Not holding a public hearing on the nominations was a strategic error. He might have reduced the opposition — or at least invalidated a key criticism — by doing so. He still could have exercised his prerogative as committee chair of not advancing their nominations.

At-large Council member and mayoral candidate Robert White introduced a discharge petition, a rarely used procedural gambit that usurped Mendelson’s authority as a committee chair. Ward 8’s Trayon White joined him, and Ward 5’s Kenyan McDuffie, a candidate for DC attorney general, offered his strong support. Ward 1’s Brianne Nadeau, Ward 6’s Charles Allen, at-large member Anita Bonds and at-large member Elissa Silverman also approved the measure; they are all running for re-election. Ward 7’s Vincent Gray, Ward 4’s Janeese Lewis George, Ward 2’s Brooke Pinto and at-large member Christina Henderson are not running in 2022 but rounded out the support.

Mendelson is running for reelection; he, of course, did not support the revolt. Neither did Ward 3’s Mary Cheh, who voted “present” on White’s initial motion but did subsequently vote to approve the two nominees.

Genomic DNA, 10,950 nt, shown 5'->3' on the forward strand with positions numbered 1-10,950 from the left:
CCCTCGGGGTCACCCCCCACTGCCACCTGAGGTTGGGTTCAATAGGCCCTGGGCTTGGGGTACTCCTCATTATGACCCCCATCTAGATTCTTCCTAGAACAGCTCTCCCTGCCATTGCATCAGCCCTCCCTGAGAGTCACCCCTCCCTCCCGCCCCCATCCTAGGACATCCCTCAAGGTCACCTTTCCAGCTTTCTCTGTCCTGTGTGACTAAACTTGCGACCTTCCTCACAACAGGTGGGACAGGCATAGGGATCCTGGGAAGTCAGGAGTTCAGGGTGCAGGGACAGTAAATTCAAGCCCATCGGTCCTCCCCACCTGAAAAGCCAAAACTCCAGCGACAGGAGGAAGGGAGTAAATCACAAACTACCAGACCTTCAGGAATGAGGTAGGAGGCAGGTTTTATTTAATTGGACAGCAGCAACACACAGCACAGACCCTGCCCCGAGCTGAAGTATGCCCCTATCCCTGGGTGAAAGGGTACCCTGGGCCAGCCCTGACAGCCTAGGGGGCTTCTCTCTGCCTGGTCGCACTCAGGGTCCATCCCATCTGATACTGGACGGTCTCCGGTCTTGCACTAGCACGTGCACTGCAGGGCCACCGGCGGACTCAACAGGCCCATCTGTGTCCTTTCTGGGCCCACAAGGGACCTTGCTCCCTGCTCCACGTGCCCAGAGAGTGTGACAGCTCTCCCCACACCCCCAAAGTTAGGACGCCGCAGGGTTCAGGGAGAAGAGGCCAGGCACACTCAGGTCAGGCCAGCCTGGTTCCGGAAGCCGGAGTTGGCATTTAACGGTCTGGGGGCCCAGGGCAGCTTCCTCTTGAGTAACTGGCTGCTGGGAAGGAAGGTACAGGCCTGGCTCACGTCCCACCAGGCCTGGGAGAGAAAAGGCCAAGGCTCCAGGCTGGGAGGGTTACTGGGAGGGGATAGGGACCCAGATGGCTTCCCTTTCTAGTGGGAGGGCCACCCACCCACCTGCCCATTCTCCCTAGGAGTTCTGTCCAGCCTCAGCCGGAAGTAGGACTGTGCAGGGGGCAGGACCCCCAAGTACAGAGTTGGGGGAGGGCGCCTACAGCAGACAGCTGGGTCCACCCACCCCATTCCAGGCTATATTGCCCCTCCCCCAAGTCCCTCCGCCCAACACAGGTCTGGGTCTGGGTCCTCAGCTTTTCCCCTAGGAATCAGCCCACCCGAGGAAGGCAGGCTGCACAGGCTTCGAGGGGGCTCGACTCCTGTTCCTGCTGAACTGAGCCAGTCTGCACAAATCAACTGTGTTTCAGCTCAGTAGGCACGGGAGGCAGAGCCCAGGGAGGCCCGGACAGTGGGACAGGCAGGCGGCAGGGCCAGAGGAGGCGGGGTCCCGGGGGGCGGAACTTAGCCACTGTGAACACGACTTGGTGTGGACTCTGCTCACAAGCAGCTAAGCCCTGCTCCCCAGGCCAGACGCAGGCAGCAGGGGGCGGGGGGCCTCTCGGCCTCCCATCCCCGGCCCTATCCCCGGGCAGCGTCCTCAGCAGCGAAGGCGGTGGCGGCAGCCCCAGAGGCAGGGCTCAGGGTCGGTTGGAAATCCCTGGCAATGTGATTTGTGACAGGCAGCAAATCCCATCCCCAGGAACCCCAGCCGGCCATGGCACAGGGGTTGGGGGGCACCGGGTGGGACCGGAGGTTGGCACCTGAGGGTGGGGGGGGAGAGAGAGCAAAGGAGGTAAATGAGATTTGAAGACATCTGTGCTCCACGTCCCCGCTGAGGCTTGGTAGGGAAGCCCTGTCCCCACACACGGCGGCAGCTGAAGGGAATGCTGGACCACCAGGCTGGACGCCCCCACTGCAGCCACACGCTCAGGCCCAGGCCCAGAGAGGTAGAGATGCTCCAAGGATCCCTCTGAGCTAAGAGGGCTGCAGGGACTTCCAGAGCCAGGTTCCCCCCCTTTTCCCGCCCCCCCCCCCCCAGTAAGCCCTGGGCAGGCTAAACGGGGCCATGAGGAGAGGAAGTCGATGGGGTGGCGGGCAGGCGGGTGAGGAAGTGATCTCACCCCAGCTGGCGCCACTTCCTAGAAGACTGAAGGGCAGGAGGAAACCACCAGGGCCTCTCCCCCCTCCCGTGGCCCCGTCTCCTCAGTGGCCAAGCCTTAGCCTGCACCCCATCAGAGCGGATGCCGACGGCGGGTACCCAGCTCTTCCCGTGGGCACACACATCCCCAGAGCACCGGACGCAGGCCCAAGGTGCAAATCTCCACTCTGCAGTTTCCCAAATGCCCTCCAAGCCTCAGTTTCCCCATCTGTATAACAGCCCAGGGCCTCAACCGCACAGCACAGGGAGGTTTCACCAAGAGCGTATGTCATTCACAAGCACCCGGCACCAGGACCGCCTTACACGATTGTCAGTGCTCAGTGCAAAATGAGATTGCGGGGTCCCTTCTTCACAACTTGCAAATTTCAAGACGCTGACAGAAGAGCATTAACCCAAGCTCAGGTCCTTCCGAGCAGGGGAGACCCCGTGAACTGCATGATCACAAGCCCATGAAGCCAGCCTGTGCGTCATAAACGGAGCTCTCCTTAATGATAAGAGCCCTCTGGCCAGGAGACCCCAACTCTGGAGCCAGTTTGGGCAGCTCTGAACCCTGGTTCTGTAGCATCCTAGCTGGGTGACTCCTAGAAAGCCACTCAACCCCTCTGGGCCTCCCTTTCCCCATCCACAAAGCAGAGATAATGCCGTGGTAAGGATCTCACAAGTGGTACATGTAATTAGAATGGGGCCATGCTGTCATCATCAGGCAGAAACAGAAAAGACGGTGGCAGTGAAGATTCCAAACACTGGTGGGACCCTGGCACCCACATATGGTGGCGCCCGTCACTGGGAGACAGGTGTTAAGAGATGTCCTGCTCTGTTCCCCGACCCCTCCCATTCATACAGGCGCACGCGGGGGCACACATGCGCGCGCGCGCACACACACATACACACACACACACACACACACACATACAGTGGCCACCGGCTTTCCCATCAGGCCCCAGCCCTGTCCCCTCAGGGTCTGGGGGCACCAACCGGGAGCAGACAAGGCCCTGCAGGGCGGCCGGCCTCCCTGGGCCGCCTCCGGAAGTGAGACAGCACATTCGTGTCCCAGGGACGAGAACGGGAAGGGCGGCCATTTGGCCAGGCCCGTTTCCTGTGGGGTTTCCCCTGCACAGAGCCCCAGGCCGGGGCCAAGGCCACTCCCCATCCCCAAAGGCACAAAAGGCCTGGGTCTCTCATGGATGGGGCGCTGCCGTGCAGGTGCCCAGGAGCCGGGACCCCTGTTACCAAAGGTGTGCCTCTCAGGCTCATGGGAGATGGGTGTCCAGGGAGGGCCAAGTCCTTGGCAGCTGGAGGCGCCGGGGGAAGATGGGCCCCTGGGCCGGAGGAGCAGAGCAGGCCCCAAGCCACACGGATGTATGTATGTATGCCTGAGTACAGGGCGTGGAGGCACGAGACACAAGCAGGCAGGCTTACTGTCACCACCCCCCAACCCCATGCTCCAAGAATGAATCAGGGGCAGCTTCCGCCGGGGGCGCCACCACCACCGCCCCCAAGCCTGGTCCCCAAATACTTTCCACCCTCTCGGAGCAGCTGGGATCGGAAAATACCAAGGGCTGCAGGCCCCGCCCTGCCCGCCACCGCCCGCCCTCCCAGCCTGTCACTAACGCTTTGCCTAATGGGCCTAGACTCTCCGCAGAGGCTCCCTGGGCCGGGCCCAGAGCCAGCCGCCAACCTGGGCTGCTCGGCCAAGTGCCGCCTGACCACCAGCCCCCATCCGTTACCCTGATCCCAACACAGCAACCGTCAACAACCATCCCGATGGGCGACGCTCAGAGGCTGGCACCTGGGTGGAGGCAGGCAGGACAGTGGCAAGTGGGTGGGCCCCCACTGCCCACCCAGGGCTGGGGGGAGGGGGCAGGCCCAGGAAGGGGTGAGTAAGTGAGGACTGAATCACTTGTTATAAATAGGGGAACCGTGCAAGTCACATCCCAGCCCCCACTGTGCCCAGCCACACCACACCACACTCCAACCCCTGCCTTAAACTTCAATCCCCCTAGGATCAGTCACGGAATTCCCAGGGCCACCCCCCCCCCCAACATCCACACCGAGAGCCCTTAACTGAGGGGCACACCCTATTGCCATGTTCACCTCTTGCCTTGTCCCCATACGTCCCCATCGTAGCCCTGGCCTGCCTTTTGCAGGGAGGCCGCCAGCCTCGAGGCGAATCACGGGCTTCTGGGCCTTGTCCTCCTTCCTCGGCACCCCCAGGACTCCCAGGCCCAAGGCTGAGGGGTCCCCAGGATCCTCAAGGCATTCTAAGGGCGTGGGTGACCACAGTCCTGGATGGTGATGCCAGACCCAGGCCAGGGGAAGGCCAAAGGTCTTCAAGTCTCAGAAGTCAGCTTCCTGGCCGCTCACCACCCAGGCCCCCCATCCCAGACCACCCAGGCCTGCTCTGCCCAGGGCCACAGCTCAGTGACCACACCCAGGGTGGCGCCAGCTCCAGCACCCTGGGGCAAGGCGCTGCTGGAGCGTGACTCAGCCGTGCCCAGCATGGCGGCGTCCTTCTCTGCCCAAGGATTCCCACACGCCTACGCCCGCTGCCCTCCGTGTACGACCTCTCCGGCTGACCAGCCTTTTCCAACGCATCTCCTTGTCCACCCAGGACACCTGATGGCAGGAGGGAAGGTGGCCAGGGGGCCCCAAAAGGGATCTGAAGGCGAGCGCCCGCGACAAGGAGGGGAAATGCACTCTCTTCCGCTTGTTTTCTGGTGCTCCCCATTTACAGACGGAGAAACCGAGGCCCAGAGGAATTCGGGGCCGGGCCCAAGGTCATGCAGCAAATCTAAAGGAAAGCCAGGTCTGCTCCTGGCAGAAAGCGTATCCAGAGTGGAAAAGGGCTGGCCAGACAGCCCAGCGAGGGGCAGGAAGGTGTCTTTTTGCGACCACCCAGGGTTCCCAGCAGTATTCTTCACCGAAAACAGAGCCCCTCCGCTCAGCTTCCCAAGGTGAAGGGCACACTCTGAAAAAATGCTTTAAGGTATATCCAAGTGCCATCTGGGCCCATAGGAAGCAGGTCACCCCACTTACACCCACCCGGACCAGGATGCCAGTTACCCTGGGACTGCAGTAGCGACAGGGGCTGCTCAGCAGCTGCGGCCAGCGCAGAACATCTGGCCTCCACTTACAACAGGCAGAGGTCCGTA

“We ordinarily don’t use a discharge petition to wrest control from a committee chairman,” said Cheh, who also noted during the debate that she has served on the council for 15 years and had not seen such action. She is running for a fifth term in 2022.

In any legislature, the chairperson has the power of the gavel and the power to decide what legislation comes to the floor. Mendelson isn’t the only person to exert that control. During Adrian Fenty’s term as mayor, he and then-Council Chairman Vincent Gray had a weeks-long standoff over nominees to the Board of Trustees at the University of the District of Columbia; they eventually reached a compromise.